The well known definition for the current gain cut-off frequency
is given in (4.10).

This definition of
has various approximations in terms of intrinsic small-signal
equivalent elements. The most important approximations for a HEMT are (assuming the parasitic
inductances and capacitances to be stripped off) according to Baeyens in [23]:

and even simpler in (4.12) neglecting the parasitic resistances and the output conductance:

On the contrary, the inclusion of the pad capacities and the fringe part from (4.4) in (4.11) yield an extrinsic charging time and extrinsic , respectively.

The intrinsic transconductance and the extrinsic transconductance are then related by:

where is the extrinsic output conductance. Using (4.11)-(4.13) is precisely defined for different levels of deembedding.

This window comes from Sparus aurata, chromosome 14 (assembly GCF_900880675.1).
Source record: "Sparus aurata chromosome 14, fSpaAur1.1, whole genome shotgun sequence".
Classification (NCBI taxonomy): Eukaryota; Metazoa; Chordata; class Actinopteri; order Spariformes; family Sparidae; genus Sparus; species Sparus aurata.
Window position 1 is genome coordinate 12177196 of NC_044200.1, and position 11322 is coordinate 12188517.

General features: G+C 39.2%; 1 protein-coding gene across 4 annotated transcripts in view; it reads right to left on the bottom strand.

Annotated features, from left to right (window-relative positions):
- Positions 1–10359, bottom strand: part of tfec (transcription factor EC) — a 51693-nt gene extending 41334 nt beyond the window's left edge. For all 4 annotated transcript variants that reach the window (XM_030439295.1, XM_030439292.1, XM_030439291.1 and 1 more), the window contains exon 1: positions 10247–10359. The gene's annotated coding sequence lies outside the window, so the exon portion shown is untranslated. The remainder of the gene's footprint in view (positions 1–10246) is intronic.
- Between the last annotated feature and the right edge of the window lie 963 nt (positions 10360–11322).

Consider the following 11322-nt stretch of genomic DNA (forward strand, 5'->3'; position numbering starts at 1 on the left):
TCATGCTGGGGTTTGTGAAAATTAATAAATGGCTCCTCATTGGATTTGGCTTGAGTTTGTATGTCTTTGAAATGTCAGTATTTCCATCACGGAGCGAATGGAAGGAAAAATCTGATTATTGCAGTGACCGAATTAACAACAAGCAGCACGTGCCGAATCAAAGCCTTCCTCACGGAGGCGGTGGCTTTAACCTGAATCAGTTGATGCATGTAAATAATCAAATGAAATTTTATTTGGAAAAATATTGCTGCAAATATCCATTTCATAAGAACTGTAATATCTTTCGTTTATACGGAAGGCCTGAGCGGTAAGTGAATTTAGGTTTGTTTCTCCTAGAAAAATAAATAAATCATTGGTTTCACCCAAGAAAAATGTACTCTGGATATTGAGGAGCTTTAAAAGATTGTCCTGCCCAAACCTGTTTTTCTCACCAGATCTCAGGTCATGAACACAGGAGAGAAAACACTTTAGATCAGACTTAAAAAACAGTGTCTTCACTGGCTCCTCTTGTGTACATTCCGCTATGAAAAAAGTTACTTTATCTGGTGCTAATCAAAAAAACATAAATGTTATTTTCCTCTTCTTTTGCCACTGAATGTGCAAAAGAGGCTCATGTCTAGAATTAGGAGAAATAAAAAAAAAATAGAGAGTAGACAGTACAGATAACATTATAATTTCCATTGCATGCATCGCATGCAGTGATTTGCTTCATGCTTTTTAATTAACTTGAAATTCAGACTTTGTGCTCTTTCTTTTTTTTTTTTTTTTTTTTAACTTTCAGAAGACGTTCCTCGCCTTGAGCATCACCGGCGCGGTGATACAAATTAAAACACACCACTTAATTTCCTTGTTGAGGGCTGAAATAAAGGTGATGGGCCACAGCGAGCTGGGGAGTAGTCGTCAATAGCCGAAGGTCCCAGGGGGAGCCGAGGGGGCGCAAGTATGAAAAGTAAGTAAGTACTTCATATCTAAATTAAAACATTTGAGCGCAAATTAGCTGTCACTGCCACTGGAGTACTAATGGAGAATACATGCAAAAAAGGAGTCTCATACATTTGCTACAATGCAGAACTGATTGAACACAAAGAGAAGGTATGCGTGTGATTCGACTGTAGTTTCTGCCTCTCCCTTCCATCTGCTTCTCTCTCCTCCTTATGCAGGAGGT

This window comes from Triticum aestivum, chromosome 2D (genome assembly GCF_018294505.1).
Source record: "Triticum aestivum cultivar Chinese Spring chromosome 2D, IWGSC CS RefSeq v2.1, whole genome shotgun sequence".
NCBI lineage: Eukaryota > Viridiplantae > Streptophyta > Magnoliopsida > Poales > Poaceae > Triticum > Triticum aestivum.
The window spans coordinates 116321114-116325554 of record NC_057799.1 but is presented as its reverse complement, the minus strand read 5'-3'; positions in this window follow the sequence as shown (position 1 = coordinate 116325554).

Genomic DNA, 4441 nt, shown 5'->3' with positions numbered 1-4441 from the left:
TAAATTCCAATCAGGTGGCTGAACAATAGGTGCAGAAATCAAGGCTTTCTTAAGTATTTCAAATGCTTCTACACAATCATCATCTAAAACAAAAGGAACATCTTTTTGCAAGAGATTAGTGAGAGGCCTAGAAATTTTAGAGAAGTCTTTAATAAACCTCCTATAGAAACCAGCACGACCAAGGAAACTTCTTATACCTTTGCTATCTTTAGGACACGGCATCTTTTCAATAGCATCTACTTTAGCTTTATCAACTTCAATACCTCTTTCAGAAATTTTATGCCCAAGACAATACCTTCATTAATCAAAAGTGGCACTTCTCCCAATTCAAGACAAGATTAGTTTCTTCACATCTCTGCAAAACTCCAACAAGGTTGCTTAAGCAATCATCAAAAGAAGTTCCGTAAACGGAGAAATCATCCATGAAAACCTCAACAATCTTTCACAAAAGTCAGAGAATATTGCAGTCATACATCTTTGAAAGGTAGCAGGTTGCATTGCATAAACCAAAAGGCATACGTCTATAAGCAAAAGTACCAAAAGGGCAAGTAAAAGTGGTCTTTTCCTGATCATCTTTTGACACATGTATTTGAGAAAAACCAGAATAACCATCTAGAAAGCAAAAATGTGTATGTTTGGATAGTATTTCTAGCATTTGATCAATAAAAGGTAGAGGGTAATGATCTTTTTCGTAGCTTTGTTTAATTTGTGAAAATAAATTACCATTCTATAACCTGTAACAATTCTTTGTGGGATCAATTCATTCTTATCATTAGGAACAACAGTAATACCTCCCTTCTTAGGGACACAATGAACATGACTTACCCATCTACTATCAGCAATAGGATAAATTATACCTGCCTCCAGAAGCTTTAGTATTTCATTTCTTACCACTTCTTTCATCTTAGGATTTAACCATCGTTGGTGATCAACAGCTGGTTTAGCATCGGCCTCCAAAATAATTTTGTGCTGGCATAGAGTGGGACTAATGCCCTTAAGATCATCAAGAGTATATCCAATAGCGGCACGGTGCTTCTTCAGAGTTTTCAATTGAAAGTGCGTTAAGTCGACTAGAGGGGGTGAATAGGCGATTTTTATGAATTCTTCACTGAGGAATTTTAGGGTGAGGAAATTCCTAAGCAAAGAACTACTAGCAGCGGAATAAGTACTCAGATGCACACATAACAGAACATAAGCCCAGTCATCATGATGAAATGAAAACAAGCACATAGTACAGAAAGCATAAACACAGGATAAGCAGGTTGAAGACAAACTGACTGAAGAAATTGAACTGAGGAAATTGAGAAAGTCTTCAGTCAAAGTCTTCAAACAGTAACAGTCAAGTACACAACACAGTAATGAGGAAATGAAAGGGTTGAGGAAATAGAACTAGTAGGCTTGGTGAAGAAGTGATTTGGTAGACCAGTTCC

The quantity
is defined in several manners depending on the invariants used for
its definition [111]. Defining the Unilateral Power Gain allows for the highest values
of
in a device representing the maximum gain in a lossless reciprocal deembedding
[111].

Second, the Maximum Available Gain (MAG) and the Maximum Stable Gain (MSG) can be used for defining :

for the stability factor 1. is then determined as:

The MAG drops with a slope of -20 dB/dec as a function of frequency near =1. Kurokawa's stability factor is defined from the S-parameters as [111]:

The Maximum Stable Gain (MSG) is used for 1 is defined as:

The MSG drops with -10 dB/dec as a function of frequency. The transition between the two
for = 1 defines the frequency
, from which
based on MAG/MSG eventually can be
extrapolated with a slope of -20 dB/dec for a given gate width
. The frequency:

defines the stability point and is expressed as a function of small-signal elements [162]. depends the single finger gate width and is a critical quantity for amplifier design, especially for mm-wave applications. It will be analyzed in Chapter 7 with respect to statistical changes of mm-wave devices.

2001-12-21